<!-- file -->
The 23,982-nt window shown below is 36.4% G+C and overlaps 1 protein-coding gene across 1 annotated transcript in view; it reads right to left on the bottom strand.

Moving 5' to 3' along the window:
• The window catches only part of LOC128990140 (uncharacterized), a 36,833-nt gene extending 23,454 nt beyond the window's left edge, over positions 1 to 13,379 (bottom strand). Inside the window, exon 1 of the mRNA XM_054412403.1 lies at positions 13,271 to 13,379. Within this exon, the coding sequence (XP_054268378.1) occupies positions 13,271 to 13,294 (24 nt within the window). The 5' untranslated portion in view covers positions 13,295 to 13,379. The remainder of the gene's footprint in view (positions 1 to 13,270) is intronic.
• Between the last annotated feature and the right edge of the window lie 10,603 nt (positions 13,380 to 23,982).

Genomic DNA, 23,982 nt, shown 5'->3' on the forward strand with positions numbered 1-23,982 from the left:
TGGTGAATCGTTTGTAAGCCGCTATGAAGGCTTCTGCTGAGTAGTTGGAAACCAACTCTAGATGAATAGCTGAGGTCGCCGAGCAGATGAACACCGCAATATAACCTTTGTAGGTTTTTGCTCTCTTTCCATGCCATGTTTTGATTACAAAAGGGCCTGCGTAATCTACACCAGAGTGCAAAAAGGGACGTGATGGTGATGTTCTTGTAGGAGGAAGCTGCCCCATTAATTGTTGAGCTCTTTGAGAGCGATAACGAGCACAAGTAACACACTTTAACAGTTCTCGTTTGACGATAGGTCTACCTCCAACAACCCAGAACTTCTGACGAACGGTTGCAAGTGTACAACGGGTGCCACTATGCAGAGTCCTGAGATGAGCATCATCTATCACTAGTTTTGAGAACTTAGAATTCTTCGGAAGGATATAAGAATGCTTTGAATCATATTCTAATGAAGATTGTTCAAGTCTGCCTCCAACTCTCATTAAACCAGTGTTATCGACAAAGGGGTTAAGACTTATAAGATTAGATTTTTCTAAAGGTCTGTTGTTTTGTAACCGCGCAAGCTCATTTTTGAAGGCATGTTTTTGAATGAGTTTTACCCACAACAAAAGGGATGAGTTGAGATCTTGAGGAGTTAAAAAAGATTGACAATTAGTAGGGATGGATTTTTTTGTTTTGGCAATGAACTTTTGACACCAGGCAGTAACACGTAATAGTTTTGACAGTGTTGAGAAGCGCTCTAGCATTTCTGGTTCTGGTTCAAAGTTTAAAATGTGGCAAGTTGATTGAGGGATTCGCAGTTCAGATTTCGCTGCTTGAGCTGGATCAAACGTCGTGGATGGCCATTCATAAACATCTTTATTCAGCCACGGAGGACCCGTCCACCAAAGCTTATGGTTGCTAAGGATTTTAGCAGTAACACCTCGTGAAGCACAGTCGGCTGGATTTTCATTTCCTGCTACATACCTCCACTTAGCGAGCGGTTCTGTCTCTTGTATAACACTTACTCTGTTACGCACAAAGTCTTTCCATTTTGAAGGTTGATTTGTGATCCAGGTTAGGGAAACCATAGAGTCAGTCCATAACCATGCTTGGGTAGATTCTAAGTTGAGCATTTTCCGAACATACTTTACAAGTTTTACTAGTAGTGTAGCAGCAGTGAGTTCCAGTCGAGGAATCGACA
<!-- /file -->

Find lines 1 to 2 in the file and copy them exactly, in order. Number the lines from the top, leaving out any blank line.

The 23,982-nt window shown below is 36.4% G+C and overlaps 1 protein-coding gene across 1 annotated transcript in view; it reads right to left on the bottom strand.

Moving 5' to 3' along the window: